[LEAPSECS] Problems with GPS?
matsakis.demetrios at usno.navy.mil
Wed Feb 10 16:25:28 EST 2010
I have no privileged information and GPS receiver programming is not what I do, but I also have never known the ICD200 to be incorrect. Perhaps ten years ago, two timing experts separately informed me of great frustration they had writing their own GPS receiver software, but it turned out they were following an incorrect unofficial summary of the ICD. If anyone is aware of ambiguous wording in the ICD, as claimed below, they should notify those groups also listed at the very bottom of this email.
In contrast, this listserve has passed along many stories about dumb programming involving leap seconds, including both GPS receiver and NTP software. Hopefully the manufacturers fix those too, but I'm beginning to think Pasteur was not entirely correct. That is, for some kinds of bugs spontaneous generation appears to be a valid process.
From: Rob Seaman
Sent: Wed 2/10/2010 1:48 PM
To: Leap Second Discussion List
Subject: [LEAPSECS] Problems with GPS?
Any comments on this email exchange between our Deputy Director and an observatory engineer? (I would presume the issue is not directly pertinent to leap seconds.)
Systems at the observatory also rely on NTP, of course, but certainly GPS is widely deployed throughout our infrastructure at remote locations.
National Optical Astronomy Observatory
Begin forwarded message:
Subject: RE: Problems with GPS
We are an institution that heavily relies on accurate time, and GPS is the preferred if not the only way of synchronizing our clocks. In our facilities we use a large number of GPS time receivers for a "mission critical" function. Those units are made by different manufacturers over different periods of time. As the article states, the GPS team does not control what manufacturers do, and on this opportunity an ICD was issued for manufacturers to provide updates for their equipment.
Given that there are incompatibility issues with the new GPS standards I would recommend for the person in charge of each GPS time receiver to contact the manufacturer and inquire about the status of the particular model in use and update the firmware if necessary. Case the manufacturer no longer exists or the unit is not upgradable it would be prudent to check the unit against a certified unit. At this time also seems appropriate conducting a deeper investigation regarding the future of the GPS standards and compatibility issues so nobody gets hit without advice.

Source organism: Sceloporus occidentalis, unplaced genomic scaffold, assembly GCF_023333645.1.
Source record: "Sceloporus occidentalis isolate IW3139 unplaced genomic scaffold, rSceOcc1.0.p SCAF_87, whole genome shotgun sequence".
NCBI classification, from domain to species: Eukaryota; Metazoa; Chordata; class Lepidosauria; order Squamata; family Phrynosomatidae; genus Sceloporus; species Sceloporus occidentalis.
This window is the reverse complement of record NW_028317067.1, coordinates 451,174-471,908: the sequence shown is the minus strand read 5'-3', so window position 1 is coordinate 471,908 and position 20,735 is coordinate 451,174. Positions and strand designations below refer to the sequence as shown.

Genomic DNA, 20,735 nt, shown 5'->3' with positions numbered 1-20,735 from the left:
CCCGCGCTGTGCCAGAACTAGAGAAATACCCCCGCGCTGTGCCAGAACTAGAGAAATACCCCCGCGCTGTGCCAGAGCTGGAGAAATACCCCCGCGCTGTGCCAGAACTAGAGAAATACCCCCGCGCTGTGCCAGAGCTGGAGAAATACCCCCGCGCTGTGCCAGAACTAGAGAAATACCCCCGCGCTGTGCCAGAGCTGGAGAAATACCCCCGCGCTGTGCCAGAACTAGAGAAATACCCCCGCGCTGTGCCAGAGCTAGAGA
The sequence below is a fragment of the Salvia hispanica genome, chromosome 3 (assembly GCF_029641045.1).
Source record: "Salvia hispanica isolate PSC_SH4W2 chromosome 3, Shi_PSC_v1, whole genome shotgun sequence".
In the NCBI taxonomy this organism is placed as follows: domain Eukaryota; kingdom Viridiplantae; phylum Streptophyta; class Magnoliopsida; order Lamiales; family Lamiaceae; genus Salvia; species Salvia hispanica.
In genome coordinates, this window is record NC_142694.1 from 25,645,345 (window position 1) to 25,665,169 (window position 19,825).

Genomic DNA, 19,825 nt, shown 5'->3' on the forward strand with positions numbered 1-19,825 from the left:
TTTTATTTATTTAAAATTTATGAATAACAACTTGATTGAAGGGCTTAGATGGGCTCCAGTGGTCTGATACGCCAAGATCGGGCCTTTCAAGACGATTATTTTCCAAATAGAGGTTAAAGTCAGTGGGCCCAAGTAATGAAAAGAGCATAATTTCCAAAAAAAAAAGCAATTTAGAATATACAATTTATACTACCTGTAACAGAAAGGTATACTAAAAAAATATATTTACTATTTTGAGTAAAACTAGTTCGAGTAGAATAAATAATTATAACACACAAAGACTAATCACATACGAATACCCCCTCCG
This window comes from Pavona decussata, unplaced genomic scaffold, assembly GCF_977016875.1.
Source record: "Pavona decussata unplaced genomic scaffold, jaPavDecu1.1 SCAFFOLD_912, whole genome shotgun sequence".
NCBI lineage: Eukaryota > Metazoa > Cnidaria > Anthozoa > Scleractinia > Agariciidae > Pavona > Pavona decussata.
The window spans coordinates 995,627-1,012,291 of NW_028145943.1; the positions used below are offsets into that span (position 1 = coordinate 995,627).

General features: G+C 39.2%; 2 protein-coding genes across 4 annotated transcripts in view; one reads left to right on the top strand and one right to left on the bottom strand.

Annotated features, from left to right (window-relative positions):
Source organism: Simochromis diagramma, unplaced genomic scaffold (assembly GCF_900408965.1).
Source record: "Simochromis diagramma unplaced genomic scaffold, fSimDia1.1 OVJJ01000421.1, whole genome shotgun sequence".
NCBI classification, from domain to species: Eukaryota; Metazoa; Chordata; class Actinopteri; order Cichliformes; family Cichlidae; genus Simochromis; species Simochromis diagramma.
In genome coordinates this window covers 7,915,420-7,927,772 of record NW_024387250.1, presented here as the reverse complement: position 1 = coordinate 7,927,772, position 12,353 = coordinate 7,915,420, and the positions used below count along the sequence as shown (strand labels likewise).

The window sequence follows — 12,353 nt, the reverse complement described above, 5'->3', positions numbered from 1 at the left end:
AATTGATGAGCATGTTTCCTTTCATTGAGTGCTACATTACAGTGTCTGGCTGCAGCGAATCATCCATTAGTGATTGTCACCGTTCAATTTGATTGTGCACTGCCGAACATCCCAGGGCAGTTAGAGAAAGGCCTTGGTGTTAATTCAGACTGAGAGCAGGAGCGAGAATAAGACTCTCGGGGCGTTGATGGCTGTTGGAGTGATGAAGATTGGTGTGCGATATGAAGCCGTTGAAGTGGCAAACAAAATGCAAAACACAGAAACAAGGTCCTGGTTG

I hope this helps,
Subject: Re: Problems with GPS
Thanks for the heads up Oliver. Can you tell us what it means?
Problems with GPS Ground Control Software Update: AEP 5.5C
February 8, 2010
The GPS Wing and 2SOPS (2nd Space Operations Squadron) initiated a software update of the ground command and control (C2) system for GPS on January 11, 2010. The update has not gone as smoothly <http://www.gpsworld.com/gnss-system/out-front-rocky-road-robustness-9424> as planned.
There appear to be two core problems with the software update, one affecting military selective availability anti-spoofing module (SAASM) receivers, and the other affecting timing receivers. The problems have reached such an extent that the GPS Wing has issued a unique Notice Advisory to NAVSTAR User (NANU) for civilian and commercial GPS users and for military users, asking for user comments.
See here <http://www.gpsworld.com/gnss-system/news/gps-control-software-glitch-nanu-issued-9414> for the first NANU, issued January 24.
The Air Force has now issued a second NANU through the GPS Operations Center (GPSOC), for military users, again asking for user comments: "Attention military users with SAASM receivers. For information about an anomaly on a limited number of these receivers, please go to . . . " and so on. "Also reference previous NANUs 2010002, 2010011, 2010016, 2010018."